In the 41 seasons between 1926 and 1966, Muskingum won 12 OAC football championships, ten outright, and two shared.[7] Six of those championships were won from 1945 to 1966 when the team was led by College Football Hall of Fame member Ed Sherman,[8] a former Muskingum quarterback. In Sherman's last three seasons, the Muskies represented the OAC in the Grantland Rice Bowl in 1964[9] and 1966.[10]

Alumni

Main article: List of Muskingum University alumni

Alumnus John Glenn '62
Alumnus John Glenn '62

Collectively, Muskingum's alumni are referred to as the "Long Magenta Line".

Former astronaut and U.S. senator John Glenn grew up in New Concord and graduated with a Bachelor of Science degree in Engineering from Muskingum in 1943.[11][12] He was awarded an honorary degree from Muskingum in 1961, and announced his retirement from the United States Senate in Brown Chapel live on national television in 1997. Upon his retirement, Glenn donated his archives to the Ohio State University, with special conditions that Muskingum students could benefit from the collection at any time.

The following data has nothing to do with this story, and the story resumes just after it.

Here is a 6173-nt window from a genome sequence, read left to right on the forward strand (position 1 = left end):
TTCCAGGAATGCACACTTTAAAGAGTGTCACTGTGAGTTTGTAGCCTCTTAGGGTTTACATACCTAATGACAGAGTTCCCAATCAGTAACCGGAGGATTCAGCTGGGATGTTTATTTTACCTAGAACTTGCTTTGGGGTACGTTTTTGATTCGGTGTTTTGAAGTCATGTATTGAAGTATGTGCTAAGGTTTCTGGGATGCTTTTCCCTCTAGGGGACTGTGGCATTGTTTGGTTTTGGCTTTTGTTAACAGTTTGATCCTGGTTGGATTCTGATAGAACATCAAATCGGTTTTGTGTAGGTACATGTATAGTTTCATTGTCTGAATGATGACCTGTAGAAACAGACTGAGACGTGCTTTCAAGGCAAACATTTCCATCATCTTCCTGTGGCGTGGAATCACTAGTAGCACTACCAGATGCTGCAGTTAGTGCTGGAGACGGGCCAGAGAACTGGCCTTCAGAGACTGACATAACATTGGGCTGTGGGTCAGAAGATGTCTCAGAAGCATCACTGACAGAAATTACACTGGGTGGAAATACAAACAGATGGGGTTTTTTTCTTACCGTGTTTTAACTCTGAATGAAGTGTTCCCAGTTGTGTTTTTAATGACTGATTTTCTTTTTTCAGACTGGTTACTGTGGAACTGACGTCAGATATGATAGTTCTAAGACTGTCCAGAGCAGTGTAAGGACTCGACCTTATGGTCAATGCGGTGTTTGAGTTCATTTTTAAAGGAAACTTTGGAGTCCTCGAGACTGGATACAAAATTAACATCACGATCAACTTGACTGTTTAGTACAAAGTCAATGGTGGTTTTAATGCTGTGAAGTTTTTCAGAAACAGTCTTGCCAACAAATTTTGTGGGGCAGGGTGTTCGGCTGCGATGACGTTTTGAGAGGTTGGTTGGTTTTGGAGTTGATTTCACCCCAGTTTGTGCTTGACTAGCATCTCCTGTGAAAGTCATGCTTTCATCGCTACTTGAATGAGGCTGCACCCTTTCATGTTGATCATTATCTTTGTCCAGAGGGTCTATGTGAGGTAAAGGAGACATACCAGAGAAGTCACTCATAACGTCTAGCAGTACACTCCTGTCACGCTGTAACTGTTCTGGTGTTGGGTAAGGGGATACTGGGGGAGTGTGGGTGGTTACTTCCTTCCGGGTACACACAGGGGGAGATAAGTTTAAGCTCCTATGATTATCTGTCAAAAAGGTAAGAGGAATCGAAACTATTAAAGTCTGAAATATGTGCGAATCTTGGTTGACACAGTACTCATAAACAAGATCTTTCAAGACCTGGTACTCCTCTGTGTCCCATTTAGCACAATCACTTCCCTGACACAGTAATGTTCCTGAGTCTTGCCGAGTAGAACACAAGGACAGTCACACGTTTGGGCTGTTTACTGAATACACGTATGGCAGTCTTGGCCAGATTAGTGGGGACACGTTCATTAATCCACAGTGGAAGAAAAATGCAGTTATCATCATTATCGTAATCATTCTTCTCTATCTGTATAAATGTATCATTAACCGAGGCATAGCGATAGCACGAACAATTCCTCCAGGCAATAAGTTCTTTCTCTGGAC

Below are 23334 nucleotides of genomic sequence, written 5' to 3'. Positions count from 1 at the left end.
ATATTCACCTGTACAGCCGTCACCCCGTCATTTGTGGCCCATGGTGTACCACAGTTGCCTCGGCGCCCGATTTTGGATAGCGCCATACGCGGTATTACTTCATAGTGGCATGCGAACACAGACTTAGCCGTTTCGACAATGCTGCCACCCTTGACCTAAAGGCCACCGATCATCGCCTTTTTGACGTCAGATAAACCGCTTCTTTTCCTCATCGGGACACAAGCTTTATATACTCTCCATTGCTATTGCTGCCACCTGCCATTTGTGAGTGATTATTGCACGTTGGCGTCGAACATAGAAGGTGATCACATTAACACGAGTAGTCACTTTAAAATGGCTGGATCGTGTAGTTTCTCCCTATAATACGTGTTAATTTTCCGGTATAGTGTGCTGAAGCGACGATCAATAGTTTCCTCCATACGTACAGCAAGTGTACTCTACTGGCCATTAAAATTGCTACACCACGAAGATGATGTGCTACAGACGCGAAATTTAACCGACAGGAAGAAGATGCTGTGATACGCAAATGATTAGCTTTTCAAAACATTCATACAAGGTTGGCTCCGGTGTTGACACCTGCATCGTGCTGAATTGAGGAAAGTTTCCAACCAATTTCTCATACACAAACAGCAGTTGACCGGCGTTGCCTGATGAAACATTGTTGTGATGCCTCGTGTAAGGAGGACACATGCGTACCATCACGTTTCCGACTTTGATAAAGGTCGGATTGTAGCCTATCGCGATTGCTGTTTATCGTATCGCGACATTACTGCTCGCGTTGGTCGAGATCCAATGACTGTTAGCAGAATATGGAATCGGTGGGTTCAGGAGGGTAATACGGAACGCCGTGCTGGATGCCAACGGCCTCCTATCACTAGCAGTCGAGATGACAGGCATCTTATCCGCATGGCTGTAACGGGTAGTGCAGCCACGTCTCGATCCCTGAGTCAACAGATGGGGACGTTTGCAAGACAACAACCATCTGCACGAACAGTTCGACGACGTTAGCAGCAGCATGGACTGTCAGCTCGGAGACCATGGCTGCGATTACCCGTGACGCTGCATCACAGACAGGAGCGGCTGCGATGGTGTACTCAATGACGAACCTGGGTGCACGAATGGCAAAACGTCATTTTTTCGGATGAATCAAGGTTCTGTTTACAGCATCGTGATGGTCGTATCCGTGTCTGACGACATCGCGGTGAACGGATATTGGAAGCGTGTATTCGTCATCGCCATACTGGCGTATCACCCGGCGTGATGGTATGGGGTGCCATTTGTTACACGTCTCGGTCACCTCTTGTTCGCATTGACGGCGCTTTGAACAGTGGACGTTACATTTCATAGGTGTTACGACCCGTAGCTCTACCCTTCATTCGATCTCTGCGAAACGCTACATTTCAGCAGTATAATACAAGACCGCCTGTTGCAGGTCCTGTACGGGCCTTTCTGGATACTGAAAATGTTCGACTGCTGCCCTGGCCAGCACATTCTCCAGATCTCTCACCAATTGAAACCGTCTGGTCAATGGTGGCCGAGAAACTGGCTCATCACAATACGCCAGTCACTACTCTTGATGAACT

References

This article includes a list of general references, but it lacks sufficient corresponding inline citations. Please help to improve this article by introducing more precise citations. (June 2010) (Learn how and when to remove this template message)
  1. ^ As of June 30, 2020. U.S. and Canadian Institutions Listed by Fiscal Year 2020 Endowment Market Value and Change in Endowment Market Value from FY19 to FY20 (Report). National Association of College and University Business Officers and TIAA. February 19, 2021. Retrieved February 21, 2021.
  2. ^ "America's Best Colleges". Archived from the original on August 24, 2007. Retrieved August 22, 2007.